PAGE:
It’s not official yet, but it’s close enough—I’ve finished graduate school. I have a Master’s of Science. And I’m about to get married and take my first European vacation in over ten years. (I fell in love with Europe on that trip so long ago; I look forward to doing so again.) Oh, and I need to find a job, or so I’m told. It’s an exciting and mad time, for certain.
As wonderful as all of these new adventures are, the goodbyes have made them bittersweet. My impending graduation means that I had to leave my position at Beatley, and I was sad to do so. There were one project that I had been looking forward and had actively prepared for—specifically, running a workshop/demonstration on book repair—that never came to fruition. Another—preparing a set of book-repair guidelines for future students to hold my position, a project that I personally proposed—I completed, but I would have liked to be able to spend more time on. Still, I suppose that 8 solid pages of tips and guidelines (not a how-to guide, mind you) isn’t too shabby. I hope that future student workers find it useful.
I did get to go out with a bang, though. Not long before I left, a particularly challenging tome landed on my desk: Burke’s Landed Gentry. Previous repairs had left it something of a mess. And, of course, it’s a very thick book, which always provides some interesting challenges.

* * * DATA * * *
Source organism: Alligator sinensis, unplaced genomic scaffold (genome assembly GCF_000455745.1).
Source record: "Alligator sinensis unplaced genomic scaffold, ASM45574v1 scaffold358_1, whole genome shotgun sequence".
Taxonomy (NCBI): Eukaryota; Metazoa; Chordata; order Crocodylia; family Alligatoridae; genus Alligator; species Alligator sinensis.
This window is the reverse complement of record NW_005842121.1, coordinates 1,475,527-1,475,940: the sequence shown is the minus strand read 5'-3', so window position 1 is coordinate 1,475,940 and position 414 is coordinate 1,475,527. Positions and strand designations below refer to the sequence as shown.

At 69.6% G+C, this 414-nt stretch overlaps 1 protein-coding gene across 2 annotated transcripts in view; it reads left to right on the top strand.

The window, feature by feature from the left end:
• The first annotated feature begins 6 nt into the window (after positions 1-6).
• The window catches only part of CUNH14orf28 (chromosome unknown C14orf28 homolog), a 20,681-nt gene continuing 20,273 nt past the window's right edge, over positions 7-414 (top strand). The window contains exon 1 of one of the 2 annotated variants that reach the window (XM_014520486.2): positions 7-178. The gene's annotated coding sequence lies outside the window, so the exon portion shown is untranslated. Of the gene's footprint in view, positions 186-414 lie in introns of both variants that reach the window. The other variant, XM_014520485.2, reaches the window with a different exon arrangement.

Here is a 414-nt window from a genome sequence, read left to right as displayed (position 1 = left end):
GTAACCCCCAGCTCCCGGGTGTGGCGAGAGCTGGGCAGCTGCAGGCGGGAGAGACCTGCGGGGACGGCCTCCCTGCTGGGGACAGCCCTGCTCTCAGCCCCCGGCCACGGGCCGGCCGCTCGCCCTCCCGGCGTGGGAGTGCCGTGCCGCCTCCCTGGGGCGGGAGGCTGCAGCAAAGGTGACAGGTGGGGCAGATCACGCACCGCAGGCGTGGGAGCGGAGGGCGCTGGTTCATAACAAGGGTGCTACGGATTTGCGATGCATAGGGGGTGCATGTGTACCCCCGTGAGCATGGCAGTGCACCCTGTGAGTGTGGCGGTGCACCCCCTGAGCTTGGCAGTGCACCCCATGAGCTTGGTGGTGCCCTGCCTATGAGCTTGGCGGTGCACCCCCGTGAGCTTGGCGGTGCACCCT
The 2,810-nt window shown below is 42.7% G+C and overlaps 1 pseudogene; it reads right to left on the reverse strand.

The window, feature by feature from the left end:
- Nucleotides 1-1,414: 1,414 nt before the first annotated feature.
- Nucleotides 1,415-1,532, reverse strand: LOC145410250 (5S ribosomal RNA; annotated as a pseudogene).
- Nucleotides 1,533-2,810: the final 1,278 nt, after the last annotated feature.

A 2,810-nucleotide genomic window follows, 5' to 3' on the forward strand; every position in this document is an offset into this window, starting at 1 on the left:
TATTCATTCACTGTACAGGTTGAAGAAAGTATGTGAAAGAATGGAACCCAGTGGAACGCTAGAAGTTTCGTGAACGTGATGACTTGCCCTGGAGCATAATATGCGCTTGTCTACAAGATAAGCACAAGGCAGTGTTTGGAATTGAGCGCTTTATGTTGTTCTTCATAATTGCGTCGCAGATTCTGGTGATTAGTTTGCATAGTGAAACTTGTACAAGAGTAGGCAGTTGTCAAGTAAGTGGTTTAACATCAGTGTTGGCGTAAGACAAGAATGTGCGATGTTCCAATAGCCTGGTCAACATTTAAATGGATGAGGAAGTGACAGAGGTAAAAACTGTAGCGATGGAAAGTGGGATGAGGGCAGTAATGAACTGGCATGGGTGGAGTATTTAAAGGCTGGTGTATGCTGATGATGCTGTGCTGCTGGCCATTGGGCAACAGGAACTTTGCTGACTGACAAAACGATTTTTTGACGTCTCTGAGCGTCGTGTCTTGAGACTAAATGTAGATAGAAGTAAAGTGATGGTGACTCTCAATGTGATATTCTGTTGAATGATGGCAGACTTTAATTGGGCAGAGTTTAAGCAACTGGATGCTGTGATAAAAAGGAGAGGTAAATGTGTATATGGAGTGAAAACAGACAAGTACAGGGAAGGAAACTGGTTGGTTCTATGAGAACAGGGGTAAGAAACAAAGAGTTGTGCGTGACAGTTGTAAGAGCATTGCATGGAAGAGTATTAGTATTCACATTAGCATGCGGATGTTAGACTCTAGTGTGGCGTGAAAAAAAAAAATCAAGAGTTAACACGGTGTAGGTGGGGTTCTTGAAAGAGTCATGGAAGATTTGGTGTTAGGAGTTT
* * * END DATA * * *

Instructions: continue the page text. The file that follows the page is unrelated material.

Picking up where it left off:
The one thing I do regret about this repair is that I was unable to remove the leftover adhesive from the original spine. The final result would have been much nicer, if I had. But, after attempting to remove it manually and with a bit of moisture (on a portion that was cut away), I decided that anything I tried might well do more harm than good. So it goes.
Then, of course, there’s saying goodbye to school itself. I’ve been a ball of stress for the past two years, constantly being pulled in different directions, never feeling quite at ease. My upcoming vacation is definitely much needed. But as thrilled as I am to have completed my program (and believe me, I am thrilled), and to have done so well, I still exit with a hint of regret that it really is over. And, although I’m sure this will fade, it feels extremely odd to refer to myself as a preservation librarian. That’s what I am now, after all. That’s what I have been trained to do. But without actually holding that position, even with the work experience I’ve had over the past year, I feel like a bit of an impostor. Impostor Syndrome gets talked about a lot in graduate-school communities, usually centering around PhDs. I never felt that as a student, but I sense at least a hint of it now . . . .
No matter. There are new goals ahead. In the spirit of my once-home state, and of Longfellow—excelsior!